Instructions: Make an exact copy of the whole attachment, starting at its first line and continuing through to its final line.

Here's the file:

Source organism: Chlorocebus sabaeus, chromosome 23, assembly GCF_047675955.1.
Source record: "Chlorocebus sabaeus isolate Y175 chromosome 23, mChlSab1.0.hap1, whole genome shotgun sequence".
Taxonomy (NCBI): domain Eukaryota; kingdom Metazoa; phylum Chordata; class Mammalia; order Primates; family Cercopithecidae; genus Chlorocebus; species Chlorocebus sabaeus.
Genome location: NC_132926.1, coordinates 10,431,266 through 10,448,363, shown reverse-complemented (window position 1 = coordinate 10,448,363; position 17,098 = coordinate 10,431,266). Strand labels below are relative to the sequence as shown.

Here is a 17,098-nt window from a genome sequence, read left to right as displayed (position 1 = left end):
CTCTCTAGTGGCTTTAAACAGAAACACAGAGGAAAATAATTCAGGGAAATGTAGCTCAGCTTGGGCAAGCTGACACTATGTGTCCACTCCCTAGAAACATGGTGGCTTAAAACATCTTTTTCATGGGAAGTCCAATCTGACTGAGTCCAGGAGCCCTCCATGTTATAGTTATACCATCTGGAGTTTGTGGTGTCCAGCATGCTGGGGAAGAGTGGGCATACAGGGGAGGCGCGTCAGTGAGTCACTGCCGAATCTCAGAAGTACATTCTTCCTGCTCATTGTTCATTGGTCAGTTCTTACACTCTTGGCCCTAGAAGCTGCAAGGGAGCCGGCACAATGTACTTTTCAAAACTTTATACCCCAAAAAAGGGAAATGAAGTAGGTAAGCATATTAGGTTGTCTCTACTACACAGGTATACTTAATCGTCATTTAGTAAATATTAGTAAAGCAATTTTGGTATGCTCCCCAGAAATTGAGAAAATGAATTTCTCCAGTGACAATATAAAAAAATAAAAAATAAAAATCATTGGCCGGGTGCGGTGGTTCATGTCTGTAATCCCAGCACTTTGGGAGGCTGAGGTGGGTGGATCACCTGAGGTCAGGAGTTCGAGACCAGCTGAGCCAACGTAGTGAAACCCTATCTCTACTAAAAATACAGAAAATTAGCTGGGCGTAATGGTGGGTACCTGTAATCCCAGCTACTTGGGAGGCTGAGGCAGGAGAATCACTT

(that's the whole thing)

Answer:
Source organism: Chlorocebus sabaeus, chromosome 23, assembly GCF_047675955.1.
Source record: "Chlorocebus sabaeus isolate Y175 chromosome 23, mChlSab1.0.hap1, whole genome shotgun sequence".
Taxonomy (NCBI): domain Eukaryota; kingdom Metazoa; phylum Chordata; class Mammalia; order Primates; family Cercopithecidae; genus Chlorocebus; species Chlorocebus sabaeus.
Genome location: NC_132926.1, coordinates 10,431,266 through 10,448,363, shown reverse-complemented (window position 1 = coordinate 10,448,363; position 17,098 = coordinate 10,431,266). Strand labels below are relative to the sequence as shown.

Here is a 17,098-nt window from a genome sequence, read left to right as displayed (position 1 = left end):
CTCTCTAGTGGCTTTAAACAGAAACACAGAGGAAAATAATTCAGGGAAATGTAGCTCAGCTTGGGCAAGCTGACACTATGTGTCCACTCCCTAGAAACATGGTGGCTTAAAACATCTTTTTCATGGGAAGTCCAATCTGACTGAGTCCAGGAGCCCTCCATGTTATAGTTATACCATCTGGAGTTTGTGGTGTCCAGCATGCTGGGGAAGAGTGGGCATACAGGGGAGGCGCGTCAGTGAGTCACTGCCGAATCTCAGAAGTACATTCTTCCTGCTCATTGTTCATTGGTCAGTTCTTACACTCTTGGCCCTAGAAGCTGCAAGGGAGCCGGCACAATGTACTTTTCAAAACTTTATACCCCAAAAAAGGGAAATGAAGTAGGTAAGCATATTAGGTTGTCTCTACTACACAGGTATACTTAATCGTCATTTAGTAAATATTAGTAAAGCAATTTTGGTATGCTCCCCAGAAATTGAGAAAATGAATTTCTCCAGTGACAATATAAAAAAATAAAAAATAAAAATCATTGGCCGGGTGCGGTGGTTCATGTCTGTAATCCCAGCACTTTGGGAGGCTGAGGTGGGTGGATCACCTGAGGTCAGGAGTTCGAGACCAGCTGAGCCAACGTAGTGAAACCCTATCTCTACTAAAAATACAGAAAATTAGCTGGGCGTAATGGTGGGTACCTGTAATCCCAGCTACTTGGGAGGCTGAGGCAGGAGAATCACTT